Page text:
I was worried about them a month ago. You might remember that I raised this issue in my Sunday email on September 18 detailing our calls for Minister Bernadette to do her job, show leadership, get to the table to have dialogue with all parties, bring calm, defuse the situation and seek a resolution. Unfortunately, I, along with my colleagues, have had to continue to call on her to do her job.

A month later, and look where we are.

Tensions were high a month ago. What did Minister Jordan, the Liberal government and the Prime Minister think was going to happen while they ignored this problem?

As the weeks have passed, the federal government has failed to grasp the urgency of the situation. Sadly, the Minister did not even immediately return to Nova Scotia from her Ottawa office.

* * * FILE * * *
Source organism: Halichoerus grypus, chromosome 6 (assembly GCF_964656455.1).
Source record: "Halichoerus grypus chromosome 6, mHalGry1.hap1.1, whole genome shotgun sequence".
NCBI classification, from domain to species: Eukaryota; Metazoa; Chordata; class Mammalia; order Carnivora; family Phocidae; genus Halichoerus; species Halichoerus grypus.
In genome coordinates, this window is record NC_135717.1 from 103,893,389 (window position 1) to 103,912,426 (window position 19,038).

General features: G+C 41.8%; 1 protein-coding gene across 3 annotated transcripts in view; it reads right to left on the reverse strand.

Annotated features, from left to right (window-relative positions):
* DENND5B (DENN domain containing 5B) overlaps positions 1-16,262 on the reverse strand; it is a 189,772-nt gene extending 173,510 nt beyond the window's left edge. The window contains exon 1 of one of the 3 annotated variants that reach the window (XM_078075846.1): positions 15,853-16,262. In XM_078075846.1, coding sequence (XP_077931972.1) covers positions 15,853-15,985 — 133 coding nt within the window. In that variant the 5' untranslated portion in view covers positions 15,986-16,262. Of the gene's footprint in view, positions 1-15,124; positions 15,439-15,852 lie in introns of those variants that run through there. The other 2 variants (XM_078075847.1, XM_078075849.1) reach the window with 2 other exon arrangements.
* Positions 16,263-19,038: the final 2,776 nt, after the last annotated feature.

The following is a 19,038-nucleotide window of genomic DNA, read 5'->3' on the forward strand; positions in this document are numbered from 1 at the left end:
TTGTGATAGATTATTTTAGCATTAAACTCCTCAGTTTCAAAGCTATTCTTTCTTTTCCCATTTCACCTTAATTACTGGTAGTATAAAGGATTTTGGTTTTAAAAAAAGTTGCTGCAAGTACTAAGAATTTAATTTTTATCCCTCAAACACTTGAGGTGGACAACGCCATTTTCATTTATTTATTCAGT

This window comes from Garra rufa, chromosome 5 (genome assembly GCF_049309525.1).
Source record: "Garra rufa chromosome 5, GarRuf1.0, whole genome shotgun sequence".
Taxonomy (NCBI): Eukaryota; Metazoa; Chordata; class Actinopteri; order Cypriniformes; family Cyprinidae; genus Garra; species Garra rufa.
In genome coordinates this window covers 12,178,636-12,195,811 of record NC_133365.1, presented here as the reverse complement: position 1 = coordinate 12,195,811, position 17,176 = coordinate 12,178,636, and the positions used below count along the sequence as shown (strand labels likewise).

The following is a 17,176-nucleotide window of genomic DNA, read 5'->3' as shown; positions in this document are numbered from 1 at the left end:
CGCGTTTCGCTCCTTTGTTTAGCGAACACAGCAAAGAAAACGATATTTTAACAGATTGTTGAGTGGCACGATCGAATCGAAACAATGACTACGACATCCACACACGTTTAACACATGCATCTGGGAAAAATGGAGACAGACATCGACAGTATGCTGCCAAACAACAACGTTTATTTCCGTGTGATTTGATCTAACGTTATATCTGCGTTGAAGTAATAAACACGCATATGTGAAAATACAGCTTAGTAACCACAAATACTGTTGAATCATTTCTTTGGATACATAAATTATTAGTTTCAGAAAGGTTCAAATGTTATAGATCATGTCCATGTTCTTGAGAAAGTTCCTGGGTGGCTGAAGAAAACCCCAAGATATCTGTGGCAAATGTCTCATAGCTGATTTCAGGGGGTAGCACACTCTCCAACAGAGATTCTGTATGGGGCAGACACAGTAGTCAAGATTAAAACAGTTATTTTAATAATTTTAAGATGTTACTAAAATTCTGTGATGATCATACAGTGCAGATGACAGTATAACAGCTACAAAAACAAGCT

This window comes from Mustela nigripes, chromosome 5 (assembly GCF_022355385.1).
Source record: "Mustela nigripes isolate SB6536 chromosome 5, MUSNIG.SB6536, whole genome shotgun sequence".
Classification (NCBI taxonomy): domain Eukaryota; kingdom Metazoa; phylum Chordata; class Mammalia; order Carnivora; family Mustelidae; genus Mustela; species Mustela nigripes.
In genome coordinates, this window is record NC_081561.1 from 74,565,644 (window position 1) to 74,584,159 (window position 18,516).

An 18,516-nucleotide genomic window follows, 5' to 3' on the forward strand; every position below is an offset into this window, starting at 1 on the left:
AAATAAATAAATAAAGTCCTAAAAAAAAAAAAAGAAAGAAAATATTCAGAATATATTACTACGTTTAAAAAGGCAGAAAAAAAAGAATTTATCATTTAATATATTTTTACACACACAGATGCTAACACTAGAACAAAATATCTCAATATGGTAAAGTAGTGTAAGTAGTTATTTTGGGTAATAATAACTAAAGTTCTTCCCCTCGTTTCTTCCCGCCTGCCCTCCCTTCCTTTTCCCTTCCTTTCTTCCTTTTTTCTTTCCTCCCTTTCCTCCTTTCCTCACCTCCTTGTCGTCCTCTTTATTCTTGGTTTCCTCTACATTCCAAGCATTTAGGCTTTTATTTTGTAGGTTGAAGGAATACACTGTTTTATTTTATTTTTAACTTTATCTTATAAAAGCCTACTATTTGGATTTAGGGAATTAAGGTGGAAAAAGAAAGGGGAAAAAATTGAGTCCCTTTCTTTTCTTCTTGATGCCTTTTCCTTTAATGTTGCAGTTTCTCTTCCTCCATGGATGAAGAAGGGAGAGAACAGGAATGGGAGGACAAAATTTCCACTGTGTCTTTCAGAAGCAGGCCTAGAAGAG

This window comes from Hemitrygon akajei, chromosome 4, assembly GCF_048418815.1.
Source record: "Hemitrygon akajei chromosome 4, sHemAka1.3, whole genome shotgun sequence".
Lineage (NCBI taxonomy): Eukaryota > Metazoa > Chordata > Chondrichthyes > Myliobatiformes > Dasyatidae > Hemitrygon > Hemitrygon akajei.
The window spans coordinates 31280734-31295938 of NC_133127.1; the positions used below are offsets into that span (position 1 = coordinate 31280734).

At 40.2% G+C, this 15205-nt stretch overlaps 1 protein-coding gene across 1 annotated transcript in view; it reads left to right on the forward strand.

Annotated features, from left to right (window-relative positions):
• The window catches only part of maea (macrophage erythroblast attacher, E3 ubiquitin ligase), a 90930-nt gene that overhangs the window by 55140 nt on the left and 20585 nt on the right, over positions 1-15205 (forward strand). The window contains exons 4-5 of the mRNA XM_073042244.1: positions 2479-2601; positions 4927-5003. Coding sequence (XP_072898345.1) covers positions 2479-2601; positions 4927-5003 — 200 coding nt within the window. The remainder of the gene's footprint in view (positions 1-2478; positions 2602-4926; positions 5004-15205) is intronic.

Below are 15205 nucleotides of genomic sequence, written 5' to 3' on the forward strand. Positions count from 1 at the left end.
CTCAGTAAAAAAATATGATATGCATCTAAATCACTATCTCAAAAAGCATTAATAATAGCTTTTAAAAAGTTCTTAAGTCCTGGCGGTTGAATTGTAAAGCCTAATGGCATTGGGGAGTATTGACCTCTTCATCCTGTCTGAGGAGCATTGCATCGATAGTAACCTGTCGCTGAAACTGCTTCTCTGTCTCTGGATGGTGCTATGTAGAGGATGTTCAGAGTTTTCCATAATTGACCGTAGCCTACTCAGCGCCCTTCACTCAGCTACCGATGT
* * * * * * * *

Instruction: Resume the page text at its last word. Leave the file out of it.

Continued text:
It is really disappointing that she has been so hands off the file, especially given that she’s from the South Shore. She appeared on Steve Murphy this week and I was not pleased with what she had to say. Essentially, she is refusing to bring all parties to the table to hear one another and seek a solution. Now, more than ever, is the time for her to get everyone to the same table, so all sides can hear the other's perspective. And if for some reason, she is unable to get all parties to the table, that's not leadership and if she can’t get a resolution, they need to bring in someone who can.

Had she immediately returned, she would have illustrated engagement and respect that can only be expressed by sitting down with all sides, at one table, searching for common ground, calm and seeking a satisfactory resolution.